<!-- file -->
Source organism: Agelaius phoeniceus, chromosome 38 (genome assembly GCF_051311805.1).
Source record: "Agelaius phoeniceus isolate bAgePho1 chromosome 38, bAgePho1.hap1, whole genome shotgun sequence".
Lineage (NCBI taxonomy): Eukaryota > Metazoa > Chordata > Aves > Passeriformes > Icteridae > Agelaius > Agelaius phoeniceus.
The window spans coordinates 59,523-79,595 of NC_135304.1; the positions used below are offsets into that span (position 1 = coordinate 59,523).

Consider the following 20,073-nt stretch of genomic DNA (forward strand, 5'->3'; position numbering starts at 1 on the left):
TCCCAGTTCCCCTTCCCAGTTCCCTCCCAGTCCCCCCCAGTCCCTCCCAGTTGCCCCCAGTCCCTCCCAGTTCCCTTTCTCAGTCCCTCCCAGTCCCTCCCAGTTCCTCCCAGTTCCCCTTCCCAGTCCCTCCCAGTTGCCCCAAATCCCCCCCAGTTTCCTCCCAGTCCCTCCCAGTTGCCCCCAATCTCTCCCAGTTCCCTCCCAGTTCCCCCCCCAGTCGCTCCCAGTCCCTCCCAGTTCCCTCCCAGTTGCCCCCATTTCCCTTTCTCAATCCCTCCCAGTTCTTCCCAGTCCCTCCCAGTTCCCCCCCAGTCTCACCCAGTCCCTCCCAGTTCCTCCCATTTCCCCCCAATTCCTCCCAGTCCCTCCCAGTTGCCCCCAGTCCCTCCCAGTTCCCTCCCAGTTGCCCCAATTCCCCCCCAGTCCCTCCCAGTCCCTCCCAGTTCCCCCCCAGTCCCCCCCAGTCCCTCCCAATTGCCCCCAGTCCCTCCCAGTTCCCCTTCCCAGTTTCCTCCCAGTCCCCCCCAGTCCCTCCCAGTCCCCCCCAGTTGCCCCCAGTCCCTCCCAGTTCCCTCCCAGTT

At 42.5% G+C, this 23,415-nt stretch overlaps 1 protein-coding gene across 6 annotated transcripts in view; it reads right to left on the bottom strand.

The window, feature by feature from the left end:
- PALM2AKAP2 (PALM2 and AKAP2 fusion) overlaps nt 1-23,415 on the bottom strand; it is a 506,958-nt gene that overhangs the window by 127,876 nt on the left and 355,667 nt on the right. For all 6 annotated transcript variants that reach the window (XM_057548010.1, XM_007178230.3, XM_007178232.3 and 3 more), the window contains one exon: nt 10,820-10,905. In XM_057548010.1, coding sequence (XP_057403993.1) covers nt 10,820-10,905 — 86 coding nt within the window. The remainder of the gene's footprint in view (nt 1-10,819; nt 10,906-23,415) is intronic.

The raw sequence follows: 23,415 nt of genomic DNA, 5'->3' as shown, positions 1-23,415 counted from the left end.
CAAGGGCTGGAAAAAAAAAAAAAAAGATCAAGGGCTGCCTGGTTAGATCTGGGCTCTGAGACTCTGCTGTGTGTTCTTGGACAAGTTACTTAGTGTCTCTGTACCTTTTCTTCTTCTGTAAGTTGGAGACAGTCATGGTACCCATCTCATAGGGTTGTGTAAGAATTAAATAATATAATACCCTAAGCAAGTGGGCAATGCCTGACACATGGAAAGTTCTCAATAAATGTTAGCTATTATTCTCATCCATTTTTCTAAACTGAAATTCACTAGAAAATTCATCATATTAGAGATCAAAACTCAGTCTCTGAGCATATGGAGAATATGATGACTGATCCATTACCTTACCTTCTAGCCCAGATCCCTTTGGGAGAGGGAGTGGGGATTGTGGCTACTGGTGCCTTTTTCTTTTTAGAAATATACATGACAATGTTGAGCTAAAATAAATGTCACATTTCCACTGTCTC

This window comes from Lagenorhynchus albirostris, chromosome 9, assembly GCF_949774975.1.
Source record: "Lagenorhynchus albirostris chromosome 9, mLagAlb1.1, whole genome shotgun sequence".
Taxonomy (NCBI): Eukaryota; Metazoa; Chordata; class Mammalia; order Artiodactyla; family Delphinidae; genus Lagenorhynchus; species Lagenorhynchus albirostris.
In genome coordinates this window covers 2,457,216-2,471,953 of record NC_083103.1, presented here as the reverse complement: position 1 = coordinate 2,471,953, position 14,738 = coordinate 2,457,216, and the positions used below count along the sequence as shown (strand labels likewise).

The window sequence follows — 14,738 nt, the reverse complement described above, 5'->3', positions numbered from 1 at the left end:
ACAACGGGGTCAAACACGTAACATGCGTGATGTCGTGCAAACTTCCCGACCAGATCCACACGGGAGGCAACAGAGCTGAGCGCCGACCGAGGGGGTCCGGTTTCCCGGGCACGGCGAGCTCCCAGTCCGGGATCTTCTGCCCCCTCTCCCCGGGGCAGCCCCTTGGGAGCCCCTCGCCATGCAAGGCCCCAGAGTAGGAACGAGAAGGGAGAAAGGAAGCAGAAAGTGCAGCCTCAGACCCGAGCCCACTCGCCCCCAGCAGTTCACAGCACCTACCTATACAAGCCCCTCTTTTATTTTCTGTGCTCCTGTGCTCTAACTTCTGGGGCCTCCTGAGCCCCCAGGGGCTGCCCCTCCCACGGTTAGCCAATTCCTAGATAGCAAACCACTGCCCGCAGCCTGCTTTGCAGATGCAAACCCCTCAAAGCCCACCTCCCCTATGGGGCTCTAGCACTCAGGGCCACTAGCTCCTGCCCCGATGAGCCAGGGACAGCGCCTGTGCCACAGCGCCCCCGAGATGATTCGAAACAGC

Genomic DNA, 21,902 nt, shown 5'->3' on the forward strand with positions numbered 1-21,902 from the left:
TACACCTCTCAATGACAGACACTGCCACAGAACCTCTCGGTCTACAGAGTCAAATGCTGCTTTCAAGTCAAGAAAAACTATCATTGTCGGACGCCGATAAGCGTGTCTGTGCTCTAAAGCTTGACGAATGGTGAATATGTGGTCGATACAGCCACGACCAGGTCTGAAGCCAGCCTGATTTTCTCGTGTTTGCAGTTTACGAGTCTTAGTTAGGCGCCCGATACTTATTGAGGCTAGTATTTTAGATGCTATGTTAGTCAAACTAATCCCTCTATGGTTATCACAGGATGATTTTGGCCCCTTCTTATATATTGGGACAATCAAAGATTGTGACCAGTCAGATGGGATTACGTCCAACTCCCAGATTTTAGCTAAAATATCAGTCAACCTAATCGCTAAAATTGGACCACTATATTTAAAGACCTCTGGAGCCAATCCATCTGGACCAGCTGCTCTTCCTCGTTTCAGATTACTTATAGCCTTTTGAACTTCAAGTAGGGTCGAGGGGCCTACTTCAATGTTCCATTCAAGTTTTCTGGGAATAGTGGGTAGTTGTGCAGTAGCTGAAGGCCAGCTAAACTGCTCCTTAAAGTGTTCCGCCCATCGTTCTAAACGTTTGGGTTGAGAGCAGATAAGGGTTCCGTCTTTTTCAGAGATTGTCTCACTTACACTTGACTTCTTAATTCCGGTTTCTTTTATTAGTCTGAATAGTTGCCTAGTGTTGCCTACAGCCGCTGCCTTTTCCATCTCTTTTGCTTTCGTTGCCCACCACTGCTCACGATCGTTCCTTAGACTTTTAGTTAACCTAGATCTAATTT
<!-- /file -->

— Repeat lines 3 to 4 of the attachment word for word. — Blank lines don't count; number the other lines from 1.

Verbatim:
Lineage (NCBI taxonomy): Eukaryota > Metazoa > Chordata > Aves > Passeriformes > Icteridae > Agelaius > Agelaius phoeniceus.
The window spans coordinates 59,523-79,595 of NC_135304.1; the positions used below are offsets into that span (position 1 = coordinate 59,523).